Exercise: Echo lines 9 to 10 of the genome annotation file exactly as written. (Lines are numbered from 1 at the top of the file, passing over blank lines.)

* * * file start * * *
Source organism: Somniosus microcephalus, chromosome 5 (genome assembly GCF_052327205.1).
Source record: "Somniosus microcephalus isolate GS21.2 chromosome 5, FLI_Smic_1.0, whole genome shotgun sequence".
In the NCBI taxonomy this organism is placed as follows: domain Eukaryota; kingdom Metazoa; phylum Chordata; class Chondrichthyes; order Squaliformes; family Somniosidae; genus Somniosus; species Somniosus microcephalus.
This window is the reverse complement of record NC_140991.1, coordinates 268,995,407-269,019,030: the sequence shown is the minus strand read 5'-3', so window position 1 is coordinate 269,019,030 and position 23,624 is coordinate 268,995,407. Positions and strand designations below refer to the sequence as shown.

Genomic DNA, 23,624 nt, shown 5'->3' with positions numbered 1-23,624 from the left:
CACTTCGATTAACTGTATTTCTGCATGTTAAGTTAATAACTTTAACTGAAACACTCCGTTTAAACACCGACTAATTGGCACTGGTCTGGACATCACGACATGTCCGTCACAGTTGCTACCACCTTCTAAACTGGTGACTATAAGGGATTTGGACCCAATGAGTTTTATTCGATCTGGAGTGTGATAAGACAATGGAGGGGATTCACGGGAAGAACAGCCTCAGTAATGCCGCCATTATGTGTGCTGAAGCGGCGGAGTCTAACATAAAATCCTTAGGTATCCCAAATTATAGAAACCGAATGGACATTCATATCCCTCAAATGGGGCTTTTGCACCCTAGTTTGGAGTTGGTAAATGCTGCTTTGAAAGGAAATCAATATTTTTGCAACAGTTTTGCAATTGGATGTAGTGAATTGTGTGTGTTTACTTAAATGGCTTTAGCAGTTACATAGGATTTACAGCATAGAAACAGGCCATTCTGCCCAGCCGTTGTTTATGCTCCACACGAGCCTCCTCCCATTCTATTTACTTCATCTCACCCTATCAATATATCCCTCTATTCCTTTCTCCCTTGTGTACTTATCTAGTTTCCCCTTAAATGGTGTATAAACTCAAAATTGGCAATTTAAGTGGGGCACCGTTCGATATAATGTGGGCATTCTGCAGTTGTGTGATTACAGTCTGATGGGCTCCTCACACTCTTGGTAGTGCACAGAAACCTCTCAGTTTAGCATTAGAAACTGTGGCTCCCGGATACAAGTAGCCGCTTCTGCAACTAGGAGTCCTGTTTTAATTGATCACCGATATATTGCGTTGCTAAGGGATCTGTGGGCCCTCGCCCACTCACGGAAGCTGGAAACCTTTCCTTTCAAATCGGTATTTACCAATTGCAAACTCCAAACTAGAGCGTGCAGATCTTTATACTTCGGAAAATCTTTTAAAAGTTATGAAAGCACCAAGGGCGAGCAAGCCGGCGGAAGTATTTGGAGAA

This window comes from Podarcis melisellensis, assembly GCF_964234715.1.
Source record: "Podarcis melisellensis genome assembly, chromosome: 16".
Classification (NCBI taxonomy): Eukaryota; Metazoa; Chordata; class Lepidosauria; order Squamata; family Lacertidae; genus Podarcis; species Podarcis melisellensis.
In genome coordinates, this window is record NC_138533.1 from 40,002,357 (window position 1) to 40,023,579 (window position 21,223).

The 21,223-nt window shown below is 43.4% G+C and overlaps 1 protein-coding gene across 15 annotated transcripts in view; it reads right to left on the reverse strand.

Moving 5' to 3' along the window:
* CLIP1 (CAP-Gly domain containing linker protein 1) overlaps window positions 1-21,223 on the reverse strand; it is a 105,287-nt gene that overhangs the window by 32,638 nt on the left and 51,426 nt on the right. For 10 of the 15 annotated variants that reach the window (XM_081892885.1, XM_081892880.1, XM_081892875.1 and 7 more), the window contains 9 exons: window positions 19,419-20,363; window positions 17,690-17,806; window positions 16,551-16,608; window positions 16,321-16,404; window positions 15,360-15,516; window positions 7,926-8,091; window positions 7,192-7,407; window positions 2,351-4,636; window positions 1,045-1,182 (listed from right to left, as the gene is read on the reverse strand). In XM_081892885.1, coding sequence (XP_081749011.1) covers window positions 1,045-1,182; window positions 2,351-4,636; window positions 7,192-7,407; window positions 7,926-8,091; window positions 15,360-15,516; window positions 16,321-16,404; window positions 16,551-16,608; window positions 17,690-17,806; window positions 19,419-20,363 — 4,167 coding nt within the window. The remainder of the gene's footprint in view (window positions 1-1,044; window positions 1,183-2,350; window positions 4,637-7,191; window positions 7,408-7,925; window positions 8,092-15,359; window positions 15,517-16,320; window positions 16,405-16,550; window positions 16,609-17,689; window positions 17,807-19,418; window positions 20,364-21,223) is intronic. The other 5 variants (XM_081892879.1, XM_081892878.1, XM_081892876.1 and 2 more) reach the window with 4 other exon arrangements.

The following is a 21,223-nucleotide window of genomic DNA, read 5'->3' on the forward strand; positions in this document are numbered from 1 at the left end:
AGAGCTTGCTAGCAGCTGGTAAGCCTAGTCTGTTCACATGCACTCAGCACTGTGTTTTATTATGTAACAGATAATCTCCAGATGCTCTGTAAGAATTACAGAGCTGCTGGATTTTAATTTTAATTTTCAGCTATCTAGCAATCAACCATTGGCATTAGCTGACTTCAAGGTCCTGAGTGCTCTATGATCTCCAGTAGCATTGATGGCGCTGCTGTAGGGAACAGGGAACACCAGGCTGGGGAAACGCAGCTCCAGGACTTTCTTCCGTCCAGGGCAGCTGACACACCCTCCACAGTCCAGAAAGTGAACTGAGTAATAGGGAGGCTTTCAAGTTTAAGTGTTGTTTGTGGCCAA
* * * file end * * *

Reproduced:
Classification (NCBI taxonomy): Eukaryota; Metazoa; Chordata; class Lepidosauria; order Squamata; family Lacertidae; genus Podarcis; species Podarcis melisellensis.
In genome coordinates, this window is record NC_138533.1 from 40,002,357 (window position 1) to 40,023,579 (window position 21,223).